Ergonomics expert witness John D. Lloyd, Ph.D., M.Erg.S., C.P.E., writes on Carpal Tunnel Syndrome (CTS):
Symptoms of CTS are usually experienced in the region of the hand served by the median nerve. This encompasses the second to forth fingers and base of the thumb on the palmer side, and backs of the first four fingers on the dorsal side.
Acute CTS is often associated with nocturnal pain and tingling, episodic tingling during the workday and gradual numbness, all of which may be encouraged by certain activties such as abnormal postures, or repetitive or forceful hand motions. Symptoms usually diffuse shortly after the activity is changed.
As severity increases the patient may experience aching, tingling and what has been described as ‘painfull numbness’ in the fingers of the median distribution and deep in the palm. Perceptually the patient may recall subjective feelings of uselessness related to the affected hand and wrist, mental sensation of swelling (although not apparent on inspection), clumsiness, and difficulty performing everyday tasks, such as unscrewing a bottle cap.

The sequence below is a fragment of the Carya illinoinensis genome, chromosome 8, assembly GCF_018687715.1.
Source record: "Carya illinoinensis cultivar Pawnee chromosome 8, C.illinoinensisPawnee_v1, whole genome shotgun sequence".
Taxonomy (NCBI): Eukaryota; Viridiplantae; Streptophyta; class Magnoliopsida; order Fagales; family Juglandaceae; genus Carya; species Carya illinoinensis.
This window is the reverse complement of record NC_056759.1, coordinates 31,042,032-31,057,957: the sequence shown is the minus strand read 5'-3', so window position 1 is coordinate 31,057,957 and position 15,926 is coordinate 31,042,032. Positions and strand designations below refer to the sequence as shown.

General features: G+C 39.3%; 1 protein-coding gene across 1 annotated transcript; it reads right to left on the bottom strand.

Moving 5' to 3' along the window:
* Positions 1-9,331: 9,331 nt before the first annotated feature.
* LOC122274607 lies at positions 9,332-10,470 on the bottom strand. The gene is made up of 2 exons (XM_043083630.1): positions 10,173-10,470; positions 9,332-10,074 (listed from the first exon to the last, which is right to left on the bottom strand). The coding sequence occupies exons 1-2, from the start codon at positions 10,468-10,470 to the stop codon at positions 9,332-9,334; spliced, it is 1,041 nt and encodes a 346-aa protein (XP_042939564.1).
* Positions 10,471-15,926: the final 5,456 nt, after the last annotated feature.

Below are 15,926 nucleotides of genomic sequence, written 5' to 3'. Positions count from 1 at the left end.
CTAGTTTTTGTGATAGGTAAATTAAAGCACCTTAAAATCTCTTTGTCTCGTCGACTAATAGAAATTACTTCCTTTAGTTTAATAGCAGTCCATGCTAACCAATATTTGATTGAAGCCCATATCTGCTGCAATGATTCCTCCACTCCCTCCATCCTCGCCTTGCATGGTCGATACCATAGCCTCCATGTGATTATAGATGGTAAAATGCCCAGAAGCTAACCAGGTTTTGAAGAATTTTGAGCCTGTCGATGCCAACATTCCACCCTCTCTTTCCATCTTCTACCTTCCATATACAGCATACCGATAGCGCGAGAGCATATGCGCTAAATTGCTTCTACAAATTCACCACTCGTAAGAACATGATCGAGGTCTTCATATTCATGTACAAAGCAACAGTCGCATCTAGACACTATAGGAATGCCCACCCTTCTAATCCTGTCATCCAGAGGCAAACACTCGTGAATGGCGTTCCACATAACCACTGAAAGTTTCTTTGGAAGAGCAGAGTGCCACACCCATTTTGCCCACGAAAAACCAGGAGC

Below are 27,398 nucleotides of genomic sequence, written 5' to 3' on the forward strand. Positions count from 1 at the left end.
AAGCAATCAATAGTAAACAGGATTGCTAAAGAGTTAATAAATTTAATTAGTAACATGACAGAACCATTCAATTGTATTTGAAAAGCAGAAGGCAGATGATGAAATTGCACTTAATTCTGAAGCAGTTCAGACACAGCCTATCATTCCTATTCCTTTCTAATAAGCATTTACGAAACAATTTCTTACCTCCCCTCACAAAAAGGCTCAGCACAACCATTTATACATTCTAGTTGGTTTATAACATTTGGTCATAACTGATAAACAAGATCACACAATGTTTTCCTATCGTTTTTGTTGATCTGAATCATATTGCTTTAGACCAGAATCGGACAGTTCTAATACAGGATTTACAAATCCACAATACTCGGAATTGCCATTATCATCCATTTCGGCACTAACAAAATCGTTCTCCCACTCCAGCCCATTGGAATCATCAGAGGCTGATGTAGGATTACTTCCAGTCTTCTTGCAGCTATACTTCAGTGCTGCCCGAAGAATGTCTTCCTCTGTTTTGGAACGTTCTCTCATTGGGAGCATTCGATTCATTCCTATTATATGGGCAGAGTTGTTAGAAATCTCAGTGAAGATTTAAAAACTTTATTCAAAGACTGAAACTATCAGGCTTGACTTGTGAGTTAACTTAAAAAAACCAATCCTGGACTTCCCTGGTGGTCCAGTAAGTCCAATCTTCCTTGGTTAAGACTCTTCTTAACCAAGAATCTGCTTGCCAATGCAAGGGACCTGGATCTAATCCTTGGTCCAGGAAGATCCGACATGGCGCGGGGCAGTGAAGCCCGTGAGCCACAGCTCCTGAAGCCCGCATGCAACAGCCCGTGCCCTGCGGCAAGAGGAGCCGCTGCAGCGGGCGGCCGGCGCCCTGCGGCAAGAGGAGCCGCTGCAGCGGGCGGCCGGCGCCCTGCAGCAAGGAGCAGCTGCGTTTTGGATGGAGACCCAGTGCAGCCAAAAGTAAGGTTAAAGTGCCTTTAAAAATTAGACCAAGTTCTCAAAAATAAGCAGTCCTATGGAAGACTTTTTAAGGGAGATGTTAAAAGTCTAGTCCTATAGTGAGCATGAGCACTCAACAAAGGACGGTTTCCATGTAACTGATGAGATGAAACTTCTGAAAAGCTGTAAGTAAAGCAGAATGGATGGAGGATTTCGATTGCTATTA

At the most severe level, patients with CTS may experience dull aching throughout the limb which radiates not only distal to the site of compression, but also proximally. Patients may report pain throughout the forearm, upper arm, shoulder, and even the neck. Changes in coloration of the skin become more apparent, especially with exposure to cold. There may be excessive sweating in the palm and a possible mild degree of edema which has been related to vasomotor imbalance. Wasting of the thenar muscle and mild weakness of the abductor pollicis brevis or opponens pollicis muscle may also be observed in severe cases.